Comparative Negligence in South Dakota

Under South Dakota’s comparative negligence law, you can only collect damages if you were only slightly at fault in an accident.
Written by Macy Fouse
Reviewed by Kathleen Flear
South Dakota has a unique comparative negligence law called “slight/gross,” meaning you can only collect damages if your amount of fault was “slight” and the other party’s fault was “gross.”
Car accidents can be disconcerting at the very least. After the dust settles, it’s time to start assigning blame. Comparative negligence laws determine which parties can collect damages after an accident. These laws vary per state, though, so it’s important to understand the law in the state you’re in driving. 
South Dakota’s comparative negligence law is one-of-a-kind, so
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What is comparative negligence?

Comparative negligence is the legal term that defines the level of blame drivers carry after an accident. It also outlines who can seek damages based on that level of blame. 
For example, if you’re in an accident where you only caused 15% of the accident, you only have to pay 15% of the damages. The other driver will be on the hook for the other 85% due to their level of fault. 
Comparative negligence applies to both personal injury lawsuits and third-party insurance claims where you file a claim with another driver’s insurance company. In personal injury lawsuits, the blame is assigned by a judge or jury. In insurance claims, the insurance company will rely on comparative negligence to determine the damages they’ll pay after an accident. 

Comparative negligence vs. contributory negligence

Generally, there are three different kinds of comparative negligence: pure comparative negligence, modified or partial comparative negligence, and contributory negligence. Each state’s comparative negligence law fits into one of these categories—all except South Dakota. 
  • Pure comparative negligence: Each party is awarded damages based on their percentage of fault.
  • Partial/modified comparative negligence: The injured party can collect damages only if their level of blame is less than 50% or 51% (depending on the state). 
  • Contributory negligence: The injured party cannot collect damages if they had any fault, even minimal.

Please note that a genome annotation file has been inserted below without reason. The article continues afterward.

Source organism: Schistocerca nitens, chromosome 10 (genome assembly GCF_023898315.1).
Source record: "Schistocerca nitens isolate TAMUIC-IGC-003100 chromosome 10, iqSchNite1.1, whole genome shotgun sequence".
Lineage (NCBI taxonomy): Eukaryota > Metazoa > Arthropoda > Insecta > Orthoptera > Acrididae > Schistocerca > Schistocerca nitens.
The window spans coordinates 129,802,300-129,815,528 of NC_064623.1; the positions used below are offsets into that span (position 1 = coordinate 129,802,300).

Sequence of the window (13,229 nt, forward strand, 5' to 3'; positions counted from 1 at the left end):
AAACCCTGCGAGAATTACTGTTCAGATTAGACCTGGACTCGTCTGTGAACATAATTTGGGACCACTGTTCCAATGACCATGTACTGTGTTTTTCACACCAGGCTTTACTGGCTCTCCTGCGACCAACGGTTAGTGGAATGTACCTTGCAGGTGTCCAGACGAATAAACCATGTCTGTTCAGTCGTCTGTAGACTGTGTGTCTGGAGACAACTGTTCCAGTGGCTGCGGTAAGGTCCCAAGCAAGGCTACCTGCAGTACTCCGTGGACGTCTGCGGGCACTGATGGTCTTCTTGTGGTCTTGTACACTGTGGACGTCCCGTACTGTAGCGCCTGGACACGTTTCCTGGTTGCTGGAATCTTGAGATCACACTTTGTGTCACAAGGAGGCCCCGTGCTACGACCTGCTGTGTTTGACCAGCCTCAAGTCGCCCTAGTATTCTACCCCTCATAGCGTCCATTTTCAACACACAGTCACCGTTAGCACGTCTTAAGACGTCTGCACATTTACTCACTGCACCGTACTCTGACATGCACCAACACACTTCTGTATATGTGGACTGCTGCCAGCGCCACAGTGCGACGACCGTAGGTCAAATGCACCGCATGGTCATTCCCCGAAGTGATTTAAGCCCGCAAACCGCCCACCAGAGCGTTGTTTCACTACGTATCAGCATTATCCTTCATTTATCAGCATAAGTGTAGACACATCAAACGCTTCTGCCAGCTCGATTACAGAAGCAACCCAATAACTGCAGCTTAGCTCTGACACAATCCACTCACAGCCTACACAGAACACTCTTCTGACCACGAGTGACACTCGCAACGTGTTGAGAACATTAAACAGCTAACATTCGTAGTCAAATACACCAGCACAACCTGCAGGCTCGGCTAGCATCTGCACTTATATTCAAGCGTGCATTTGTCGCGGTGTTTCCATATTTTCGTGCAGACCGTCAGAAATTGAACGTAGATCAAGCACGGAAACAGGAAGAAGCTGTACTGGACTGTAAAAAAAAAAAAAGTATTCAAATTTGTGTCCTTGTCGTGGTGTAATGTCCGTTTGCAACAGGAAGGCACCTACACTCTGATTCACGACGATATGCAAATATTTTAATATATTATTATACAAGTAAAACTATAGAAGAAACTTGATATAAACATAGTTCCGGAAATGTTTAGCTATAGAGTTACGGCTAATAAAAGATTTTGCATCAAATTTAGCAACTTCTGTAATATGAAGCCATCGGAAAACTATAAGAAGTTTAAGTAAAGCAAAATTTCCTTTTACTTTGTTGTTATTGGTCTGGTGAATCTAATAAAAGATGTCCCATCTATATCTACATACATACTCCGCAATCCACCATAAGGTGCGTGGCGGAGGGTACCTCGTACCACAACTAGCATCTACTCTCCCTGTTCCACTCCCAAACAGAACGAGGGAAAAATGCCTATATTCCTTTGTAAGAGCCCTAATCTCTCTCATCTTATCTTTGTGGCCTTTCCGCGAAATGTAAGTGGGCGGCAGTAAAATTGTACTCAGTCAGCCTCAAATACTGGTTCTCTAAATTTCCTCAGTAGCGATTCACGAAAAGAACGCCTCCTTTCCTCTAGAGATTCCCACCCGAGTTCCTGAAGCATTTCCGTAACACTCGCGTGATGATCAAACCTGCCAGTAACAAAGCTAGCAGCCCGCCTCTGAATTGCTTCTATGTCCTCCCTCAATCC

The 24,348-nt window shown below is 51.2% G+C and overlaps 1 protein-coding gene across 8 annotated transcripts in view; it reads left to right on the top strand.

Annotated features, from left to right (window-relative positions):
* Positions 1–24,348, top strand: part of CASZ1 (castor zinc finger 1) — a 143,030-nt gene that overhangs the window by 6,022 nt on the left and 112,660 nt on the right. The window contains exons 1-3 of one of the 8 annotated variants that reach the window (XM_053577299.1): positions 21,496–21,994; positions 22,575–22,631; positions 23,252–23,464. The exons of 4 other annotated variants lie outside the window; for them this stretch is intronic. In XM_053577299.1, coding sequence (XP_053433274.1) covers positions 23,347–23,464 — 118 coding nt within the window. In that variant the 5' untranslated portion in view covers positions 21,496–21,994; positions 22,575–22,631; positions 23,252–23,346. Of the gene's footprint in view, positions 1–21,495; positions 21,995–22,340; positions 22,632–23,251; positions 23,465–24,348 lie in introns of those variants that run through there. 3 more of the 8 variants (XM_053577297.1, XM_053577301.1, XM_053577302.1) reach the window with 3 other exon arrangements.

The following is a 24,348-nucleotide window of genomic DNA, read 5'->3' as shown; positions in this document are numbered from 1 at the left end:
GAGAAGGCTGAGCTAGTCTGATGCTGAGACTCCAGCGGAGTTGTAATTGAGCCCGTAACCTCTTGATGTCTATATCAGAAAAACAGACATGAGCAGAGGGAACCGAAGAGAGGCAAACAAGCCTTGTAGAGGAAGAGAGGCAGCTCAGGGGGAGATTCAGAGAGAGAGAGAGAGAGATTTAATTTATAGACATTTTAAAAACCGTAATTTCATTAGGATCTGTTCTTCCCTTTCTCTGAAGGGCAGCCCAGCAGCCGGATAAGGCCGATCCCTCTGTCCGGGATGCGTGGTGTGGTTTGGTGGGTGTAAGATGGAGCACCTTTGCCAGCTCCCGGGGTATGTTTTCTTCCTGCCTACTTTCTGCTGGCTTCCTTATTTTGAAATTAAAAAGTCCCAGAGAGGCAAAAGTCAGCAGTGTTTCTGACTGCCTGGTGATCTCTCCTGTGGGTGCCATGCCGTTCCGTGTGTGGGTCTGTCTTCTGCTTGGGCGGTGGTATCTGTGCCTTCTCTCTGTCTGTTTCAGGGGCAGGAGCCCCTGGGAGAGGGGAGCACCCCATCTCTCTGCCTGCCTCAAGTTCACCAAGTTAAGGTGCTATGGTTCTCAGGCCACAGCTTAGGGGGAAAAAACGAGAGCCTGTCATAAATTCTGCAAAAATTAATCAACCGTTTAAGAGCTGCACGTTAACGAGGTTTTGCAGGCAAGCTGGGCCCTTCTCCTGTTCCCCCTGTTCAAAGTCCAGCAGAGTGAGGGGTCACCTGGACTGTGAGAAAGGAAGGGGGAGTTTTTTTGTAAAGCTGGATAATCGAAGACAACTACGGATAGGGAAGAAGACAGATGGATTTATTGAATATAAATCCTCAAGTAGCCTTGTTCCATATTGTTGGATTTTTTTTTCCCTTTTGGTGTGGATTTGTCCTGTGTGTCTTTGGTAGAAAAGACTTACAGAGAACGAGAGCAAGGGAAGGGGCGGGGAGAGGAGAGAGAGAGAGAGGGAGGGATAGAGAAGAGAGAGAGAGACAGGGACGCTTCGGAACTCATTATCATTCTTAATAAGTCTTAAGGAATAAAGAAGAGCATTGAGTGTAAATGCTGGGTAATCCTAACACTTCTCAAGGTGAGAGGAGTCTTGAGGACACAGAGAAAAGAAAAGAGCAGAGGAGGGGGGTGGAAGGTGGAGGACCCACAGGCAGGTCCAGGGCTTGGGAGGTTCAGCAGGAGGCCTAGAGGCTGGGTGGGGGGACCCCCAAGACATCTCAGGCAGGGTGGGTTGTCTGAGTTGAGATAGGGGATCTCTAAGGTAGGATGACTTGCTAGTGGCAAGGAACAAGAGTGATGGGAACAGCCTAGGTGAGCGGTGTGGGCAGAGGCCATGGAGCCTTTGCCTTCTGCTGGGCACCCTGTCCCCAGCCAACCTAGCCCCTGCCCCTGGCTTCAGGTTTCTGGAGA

South Dakota’s comparative negligence law is a hybrid of partial and contributory negligence. Most states follow the modified comparative negligence principle. 12 states recognize pure comparative negligence, and only 5 states have pure contributory negligence. 

What is South Dakota’s comparative negligence law? 

South Dakota’s comparative negligence law is the only one of its kind called “slight/gross negligence.” According to the law in South Dakota, you can only recover damages if your fault was “slight” and the other party’s fault was “gross.” If the case isn’t clear enough to be defined by these terms, no party may recover damages from the other
South Dakota’s comparative fault rule has been the subject of much criticism since the terms “slight” and “gross” cannot be strictly defined. The only defined limit to these terms is that 30% of fault is “more than slight,” as decided by the case of Wood v. City of Crooks. 
“Slight” and “gross” may vary per case, but if you were to be found as only “slightly” at fault, you can recover damages from the other driver if they were “grossly” at fault. 

What happens if there are more than two responsible parties? 

If there are more than two parties involved in an accident, the fault will be distributed among all parties involved. If your level of fault is “slight” compared to the other drivers, you can likely file a claim with either or all of the other drivers’ insurance companies. In South Dakota, though, this will definitely depend on the case. 

How is fault decided in a comparative negligence case?

Insurance companies will assign fault based on the evidence presented along with the claim as well as any information from the police report. 
At the scene of an accident, it’s crucial to collect as much evidence as possible, including:
  • The
    make and model
    of all cars involved 
  • The time of day 
  • Weather conditions at the time of the accident
  • Details gathered from witnesses
  • Photographs of the damage 
Be sure to call the police if necessary, so you can get an accurate police report. All of this evidence will help your insurance company assign blame correctly. 

How does car insurance work with comparative negligence? 

With South Dakota’s slight/gross comparative negligence law, you can file a claim with the other driver’s insurance company if your level of negligence is very minor (“slight”) compared to the other driver’s level of fault. 
For instance, if you double-parked your car for a moment and another driver backed into it, the other driver will be found grossly negligent for not noticing their surroundings before backing up. You’ll still be found slightly negligent for parking there, but not as much as the other driver. 
In cases like this, you can file a claim with their insurance company to collect damages even if you were slightly at fault. However, the other driver would not be able to file a claim with your insurance company, even if you shared part of the fault. The exact amount of damages you’re awarded will depend on the case and insurance company.  

How to find affordable car insurance

With South Dakota’s imprecise comparative negligence law, it’s better to be safe than sorry. That’s why it’s a smart idea to get more protective car insurance coverage before you need it. When you use the
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Yes. Every company determines your rate of increase based on your driving record, demographics, level of fault, and other factors, but you can expect your rates to increase by at least 20% after you cause an accident.
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